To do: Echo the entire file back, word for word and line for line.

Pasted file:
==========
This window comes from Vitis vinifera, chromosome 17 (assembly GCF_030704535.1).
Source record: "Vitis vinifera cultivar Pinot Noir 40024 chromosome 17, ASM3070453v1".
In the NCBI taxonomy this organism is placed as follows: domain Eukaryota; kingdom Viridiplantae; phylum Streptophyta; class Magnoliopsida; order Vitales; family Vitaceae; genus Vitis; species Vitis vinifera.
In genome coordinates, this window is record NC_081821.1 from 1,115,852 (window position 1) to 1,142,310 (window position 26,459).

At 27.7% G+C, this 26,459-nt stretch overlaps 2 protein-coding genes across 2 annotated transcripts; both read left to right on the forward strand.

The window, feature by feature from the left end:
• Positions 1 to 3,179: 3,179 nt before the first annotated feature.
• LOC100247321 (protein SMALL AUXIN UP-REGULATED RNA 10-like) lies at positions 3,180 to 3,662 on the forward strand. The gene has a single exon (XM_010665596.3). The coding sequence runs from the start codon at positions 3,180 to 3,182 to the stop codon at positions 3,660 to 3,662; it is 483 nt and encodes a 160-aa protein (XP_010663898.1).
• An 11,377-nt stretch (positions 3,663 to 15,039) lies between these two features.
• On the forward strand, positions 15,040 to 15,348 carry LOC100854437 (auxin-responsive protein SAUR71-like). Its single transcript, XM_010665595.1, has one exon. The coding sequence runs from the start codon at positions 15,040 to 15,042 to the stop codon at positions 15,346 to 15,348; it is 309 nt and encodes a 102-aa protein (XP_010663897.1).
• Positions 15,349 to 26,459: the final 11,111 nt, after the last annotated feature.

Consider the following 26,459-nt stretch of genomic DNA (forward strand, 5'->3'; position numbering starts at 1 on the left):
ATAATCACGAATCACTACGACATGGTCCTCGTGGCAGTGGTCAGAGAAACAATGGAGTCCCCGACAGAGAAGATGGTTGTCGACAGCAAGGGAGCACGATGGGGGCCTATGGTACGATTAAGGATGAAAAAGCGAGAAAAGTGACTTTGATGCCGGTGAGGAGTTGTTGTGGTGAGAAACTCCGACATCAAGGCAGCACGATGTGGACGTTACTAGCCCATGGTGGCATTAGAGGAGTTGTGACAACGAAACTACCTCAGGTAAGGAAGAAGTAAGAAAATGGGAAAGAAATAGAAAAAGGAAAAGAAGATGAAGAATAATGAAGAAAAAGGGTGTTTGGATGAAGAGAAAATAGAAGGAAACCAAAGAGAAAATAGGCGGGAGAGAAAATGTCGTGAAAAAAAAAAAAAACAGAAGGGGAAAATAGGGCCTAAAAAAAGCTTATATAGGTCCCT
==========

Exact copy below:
This window comes from Vitis vinifera, chromosome 17 (assembly GCF_030704535.1).
Source record: "Vitis vinifera cultivar Pinot Noir 40024 chromosome 17, ASM3070453v1".
In the NCBI taxonomy this organism is placed as follows: domain Eukaryota; kingdom Viridiplantae; phylum Streptophyta; class Magnoliopsida; order Vitales; family Vitaceae; genus Vitis; species Vitis vinifera.
In genome coordinates, this window is record NC_081821.1 from 1,115,852 (window position 1) to 1,142,310 (window position 26,459).

At 27.7% G+C, this 26,459-nt stretch overlaps 2 protein-coding genes across 2 annotated transcripts; both read left to right on the forward strand.

The window, feature by feature from the left end:
• Positions 1 to 3,179: 3,179 nt before the first annotated feature.
• LOC100247321 (protein SMALL AUXIN UP-REGULATED RNA 10-like) lies at positions 3,180 to 3,662 on the forward strand. The gene has a single exon (XM_010665596.3). The coding sequence runs from the start codon at positions 3,180 to 3,182 to the stop codon at positions 3,660 to 3,662; it is 483 nt and encodes a 160-aa protein (XP_010663898.1).
• An 11,377-nt stretch (positions 3,663 to 15,039) lies between these two features.
• On the forward strand, positions 15,040 to 15,348 carry LOC100854437 (auxin-responsive protein SAUR71-like). Its single transcript, XM_010665595.1, has one exon. The coding sequence runs from the start codon at positions 15,040 to 15,042 to the stop codon at positions 15,346 to 15,348; it is 309 nt and encodes a 102-aa protein (XP_010663897.1).
• Positions 15,349 to 26,459: the final 11,111 nt, after the last annotated feature.

Consider the following 26,459-nt stretch of genomic DNA (forward strand, 5'->3'; position numbering starts at 1 on the left):
ATAATCACGAATCACTACGACATGGTCCTCGTGGCAGTGGTCAGAGAAACAATGGAGTCCCCGACAGAGAAGATGGTTGTCGACAGCAAGGGAGCACGATGGGGGCCTATGGTACGATTAAGGATGAAAAAGCGAGAAAAGTGACTTTGATGCCGGTGAGGAGTTGTTGTGGTGAGAAACTCCGACATCAAGGCAGCACGATGTGGACGTTACTAGCCCATGGTGGCATTAGAGGAGTTGTGACAACGAAACTACCTCAGGTAAGGAAGAAGTAAGAAAATGGGAAAGAAATAGAAAAAGGAAAAGAAGATGAAGAATAATGAAGAAAAAGGGTGTTTGGATGAAGAGAAAATAGAAGGAAACCAAAGAGAAAATAGGCGGGAGAGAAAATGTCGTGAAAAAAAAAAAAAACAGAAGGGGAAAATAGGGCCTAAAAAAAGCTTATATAGGTCCCT